The apparatus may be provided with a second low prime detector as indicated at 45a in Figure 14. The two detectors are spaced apart from one another along the conveyor and prevent the metering device from being stopped if the prime is restored promptly after a failure. The detector switch 45a is normally open and may be located downstream from its companion low prime detector. It has been omitted from Figure 1 because of space limitations.

If low prime detector 45 closes in response to a break in can flow, it will not complete its circuit to relay CR4 until the break reaches detector 45a and causes it to close.

The circuit will then be completed to CR4 to stop the As soon as the fallen can is up- 14 metering action oncycle as outlined above. However,- if the prime'is restored before detector 45a closes, then the signal is not completed to CR4; hence, the meteringaction continues without interruption.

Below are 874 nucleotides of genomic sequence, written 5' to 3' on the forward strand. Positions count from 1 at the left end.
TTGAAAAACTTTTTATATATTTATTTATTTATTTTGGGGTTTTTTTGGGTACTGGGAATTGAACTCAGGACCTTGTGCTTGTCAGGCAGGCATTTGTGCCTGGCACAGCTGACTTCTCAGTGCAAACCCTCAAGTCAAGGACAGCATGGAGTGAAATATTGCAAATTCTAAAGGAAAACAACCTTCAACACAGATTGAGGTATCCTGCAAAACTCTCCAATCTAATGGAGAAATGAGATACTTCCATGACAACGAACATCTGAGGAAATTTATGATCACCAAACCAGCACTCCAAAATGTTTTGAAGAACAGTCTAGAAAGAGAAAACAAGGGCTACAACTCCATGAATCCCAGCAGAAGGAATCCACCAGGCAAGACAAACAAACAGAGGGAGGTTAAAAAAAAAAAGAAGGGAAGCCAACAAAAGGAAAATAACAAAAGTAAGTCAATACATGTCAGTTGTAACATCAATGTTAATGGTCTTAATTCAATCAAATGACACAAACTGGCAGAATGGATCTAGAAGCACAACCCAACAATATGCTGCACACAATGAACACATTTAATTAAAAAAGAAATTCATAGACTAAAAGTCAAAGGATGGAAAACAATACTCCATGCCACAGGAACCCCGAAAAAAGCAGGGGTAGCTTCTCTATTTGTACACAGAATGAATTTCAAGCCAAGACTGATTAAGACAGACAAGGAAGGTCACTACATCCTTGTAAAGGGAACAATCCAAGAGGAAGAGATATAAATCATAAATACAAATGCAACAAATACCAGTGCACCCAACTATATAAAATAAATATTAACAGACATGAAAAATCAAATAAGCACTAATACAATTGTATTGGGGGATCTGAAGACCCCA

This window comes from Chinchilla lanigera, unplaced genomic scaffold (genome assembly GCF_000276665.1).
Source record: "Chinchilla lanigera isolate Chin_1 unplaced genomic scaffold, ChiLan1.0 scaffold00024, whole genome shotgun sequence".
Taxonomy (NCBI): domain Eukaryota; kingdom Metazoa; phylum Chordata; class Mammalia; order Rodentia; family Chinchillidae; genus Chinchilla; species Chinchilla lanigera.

In order to prevent any signal from being missed, an overlapping action takes place in the opening and closing movements of the cycle switches 146 and 147. For this purpose, the lug 151, which engages the plunger of switch 147 is set closer than the lug of switch ,146 (Figure 9).

This causes normally closed switch 147 to remain closed momentarily while switch 146 is closing at the end of the cycle. The overlapping action prevents both cycle switches from being open at anytime during the cycle and makes certain that a signal from the low prime detector is either stored temporarily (by its holding circuit) or acted upon immediately by relay CR3.

From the foregoing, it will be seen that signals from the prime detector are stored unless they occur at the end of the cycle when the cycle switches are tripped,